In 2011 the Archdiocese of Detroit announced that Voris was not authorized to use the word "Catholic" in reference to his media project "Real Catholic TV."
In a Sept. 23 memorandum in court, city officials cited previous statements of rally speakers Bannon and Yiannopoulos to make their case that the rally posed a security risk. Bannon had previously said on a podcast that he would “put the heads” of Dr. Anthony Fauci and FBI director Christopher Wray “on pikes. Right. I’d put them at the two corners of the White House as a warning to federal bureaucrats.”
Regarding Yiannopoulos, the city noted he had previously “incit[ed] racist and misogynistic abuse of an African American celebrity,” called for “gunning journalists down,” and addressed rallies that coincided with riots and disruption. Yiannopoulos has said that his comment about shooting journalists, made in a text to a reporter, was a taunt of reporters and not an incitement to violence.
He also had “a history of making comments advocating for pedophilia,” the city argued. Yiannopoulos was disinvited from the event CPAC in 2017, following reports of previous comments he had made suggesting that consensual sexual relationships between teenagers and adults could be beneficial. He responded at the time that he did not support pedophilia, and was “not referring to prepubescent boys” in his comments. He has said he is a survivor of child sex abuse.
In Yiannopoulos’ testimony in the case, Hollander wrote that he “called the City’s accusation of pedophilia ‘revolting’ and ‘grotesque.’”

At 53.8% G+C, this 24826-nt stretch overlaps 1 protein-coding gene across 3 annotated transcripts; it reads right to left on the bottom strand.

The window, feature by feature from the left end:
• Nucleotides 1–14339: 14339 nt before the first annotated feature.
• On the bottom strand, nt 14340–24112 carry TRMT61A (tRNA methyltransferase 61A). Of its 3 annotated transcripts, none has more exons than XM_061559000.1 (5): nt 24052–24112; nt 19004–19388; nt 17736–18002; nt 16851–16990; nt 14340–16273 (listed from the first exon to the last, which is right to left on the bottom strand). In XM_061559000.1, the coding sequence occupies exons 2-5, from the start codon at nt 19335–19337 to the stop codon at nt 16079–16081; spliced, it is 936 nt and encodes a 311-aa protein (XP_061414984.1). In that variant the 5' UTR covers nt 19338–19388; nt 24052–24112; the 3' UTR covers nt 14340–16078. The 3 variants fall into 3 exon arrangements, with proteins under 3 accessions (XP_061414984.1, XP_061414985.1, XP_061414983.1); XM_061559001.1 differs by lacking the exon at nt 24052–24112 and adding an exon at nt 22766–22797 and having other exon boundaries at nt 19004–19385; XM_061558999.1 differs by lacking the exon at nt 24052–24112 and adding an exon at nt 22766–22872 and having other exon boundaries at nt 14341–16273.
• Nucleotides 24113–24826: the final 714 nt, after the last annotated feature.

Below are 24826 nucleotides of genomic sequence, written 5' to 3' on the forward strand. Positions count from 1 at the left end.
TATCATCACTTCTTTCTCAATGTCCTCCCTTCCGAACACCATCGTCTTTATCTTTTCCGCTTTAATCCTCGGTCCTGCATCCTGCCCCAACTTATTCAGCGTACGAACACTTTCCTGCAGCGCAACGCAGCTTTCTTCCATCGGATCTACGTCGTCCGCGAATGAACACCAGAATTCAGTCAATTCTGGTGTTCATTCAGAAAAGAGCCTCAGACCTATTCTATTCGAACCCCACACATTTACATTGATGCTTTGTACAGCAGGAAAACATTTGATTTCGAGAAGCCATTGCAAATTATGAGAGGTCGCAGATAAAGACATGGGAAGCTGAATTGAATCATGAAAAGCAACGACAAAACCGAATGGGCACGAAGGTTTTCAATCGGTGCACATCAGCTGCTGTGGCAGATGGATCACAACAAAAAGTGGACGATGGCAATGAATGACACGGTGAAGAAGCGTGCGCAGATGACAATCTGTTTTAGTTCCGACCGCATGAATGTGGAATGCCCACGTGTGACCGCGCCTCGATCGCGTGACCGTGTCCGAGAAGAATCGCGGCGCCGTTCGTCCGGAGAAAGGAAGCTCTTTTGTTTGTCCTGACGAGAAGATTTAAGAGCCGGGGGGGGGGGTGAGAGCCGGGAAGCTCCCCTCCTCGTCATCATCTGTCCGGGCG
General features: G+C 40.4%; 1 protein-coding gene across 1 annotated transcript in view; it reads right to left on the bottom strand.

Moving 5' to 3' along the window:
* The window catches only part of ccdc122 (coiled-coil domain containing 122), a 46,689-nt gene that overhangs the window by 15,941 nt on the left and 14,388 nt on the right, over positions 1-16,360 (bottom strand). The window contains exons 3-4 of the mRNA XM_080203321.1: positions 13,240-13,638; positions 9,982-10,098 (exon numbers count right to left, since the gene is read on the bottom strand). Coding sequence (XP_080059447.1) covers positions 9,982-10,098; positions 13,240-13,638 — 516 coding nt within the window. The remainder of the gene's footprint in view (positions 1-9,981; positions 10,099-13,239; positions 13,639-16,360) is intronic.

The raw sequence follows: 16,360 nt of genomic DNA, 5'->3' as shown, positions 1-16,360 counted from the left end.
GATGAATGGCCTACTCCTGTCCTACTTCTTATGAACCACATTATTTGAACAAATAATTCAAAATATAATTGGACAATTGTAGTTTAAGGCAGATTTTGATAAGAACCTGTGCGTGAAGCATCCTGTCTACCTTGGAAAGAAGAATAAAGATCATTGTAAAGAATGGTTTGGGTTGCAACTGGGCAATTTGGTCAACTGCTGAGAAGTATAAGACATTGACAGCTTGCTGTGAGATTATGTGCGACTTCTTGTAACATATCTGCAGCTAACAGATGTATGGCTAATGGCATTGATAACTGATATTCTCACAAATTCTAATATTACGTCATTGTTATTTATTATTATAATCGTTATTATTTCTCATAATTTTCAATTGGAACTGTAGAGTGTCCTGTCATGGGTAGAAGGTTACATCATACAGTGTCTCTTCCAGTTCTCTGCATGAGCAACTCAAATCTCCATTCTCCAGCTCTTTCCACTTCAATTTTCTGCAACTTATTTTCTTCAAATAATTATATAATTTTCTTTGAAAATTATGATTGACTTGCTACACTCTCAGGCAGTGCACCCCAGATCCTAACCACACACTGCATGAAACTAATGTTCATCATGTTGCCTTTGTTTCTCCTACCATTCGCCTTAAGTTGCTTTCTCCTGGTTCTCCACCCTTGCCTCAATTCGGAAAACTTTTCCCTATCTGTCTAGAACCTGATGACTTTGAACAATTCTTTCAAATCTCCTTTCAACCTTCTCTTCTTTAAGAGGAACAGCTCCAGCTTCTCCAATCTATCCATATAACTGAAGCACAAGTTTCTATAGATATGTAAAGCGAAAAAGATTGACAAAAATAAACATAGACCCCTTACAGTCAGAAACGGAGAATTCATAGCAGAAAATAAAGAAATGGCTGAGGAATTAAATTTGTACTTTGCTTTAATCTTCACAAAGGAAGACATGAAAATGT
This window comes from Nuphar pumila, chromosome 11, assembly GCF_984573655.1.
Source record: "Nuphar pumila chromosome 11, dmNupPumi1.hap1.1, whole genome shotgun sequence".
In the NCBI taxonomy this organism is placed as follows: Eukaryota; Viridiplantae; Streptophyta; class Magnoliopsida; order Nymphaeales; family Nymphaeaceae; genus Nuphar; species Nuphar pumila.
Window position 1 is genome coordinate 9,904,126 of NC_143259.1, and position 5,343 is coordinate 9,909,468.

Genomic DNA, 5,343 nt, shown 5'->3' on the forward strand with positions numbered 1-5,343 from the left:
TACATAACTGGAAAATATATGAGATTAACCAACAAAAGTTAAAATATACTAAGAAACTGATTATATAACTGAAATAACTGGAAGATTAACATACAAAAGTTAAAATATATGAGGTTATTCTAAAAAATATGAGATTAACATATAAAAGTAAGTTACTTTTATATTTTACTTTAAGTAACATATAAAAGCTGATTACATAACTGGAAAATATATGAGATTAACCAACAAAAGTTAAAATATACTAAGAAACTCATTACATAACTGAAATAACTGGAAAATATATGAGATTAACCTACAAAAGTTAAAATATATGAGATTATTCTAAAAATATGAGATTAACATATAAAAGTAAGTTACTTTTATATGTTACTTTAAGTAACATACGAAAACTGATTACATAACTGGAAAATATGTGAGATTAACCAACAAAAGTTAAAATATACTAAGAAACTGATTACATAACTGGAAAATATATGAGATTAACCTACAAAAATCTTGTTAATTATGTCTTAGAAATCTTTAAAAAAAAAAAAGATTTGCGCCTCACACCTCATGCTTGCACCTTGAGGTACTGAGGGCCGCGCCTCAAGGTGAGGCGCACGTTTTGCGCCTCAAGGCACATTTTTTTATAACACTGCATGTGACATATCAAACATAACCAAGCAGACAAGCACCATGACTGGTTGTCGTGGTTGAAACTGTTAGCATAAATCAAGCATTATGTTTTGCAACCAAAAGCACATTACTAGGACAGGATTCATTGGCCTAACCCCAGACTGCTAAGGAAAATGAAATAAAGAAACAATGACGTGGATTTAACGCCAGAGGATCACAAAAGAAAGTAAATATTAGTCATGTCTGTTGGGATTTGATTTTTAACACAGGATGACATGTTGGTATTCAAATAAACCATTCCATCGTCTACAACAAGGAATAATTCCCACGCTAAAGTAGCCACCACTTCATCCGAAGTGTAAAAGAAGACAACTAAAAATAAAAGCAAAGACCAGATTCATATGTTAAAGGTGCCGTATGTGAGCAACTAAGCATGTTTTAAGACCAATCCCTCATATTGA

“Although he acknowledged his history of ‘biting commentary,’ which is sometimes quite ‘caustic,’ he maintains that he is not the provocateur that he once was,” Hollander wrote of Yiannopoulos. “Moreover, he expressly condemned the use of violence,” she added.
Regarding his role at the Nov. 16 event, Yiannopoulos testified that he would function “primarily” as “emcee,” Hollander noted.
“He recounted that he was ‘raped’ by a priest, and he wants to speak about his experience to help others confront their abusers and the enablers,” Hollander noted. “He stated that the Catholic bishops are not his ‘enemy,’ but he views some of them as ‘very lost’ and ‘failing in their pastoral duties,’ and he believes they deserve to be held ‘to account.’”
“The First Amendment to the Constitution is at the heart of this case,” she stated. The city “acted on an ad hoc basis” in canceling the event, “without any standards,” Hollander said. Thus, St. Michael’s “is likely to succeed on its claim that the City’s conduct was not viewpoint-neutral.”
Regarding the city’s arguments of a security concern, she noted, “There are, no doubt, true emergencies in the life of a city, when officials must act immediately to protect life and property.”
“But, the matter at hand does not constitute an emergency,” she wrote.
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Christine Rousselle is a former DC Correspondent for Catholic News Agency. Prior to working at CNA, she was the managing web editor of Townhall.com; she has a BA in political science from Providence College.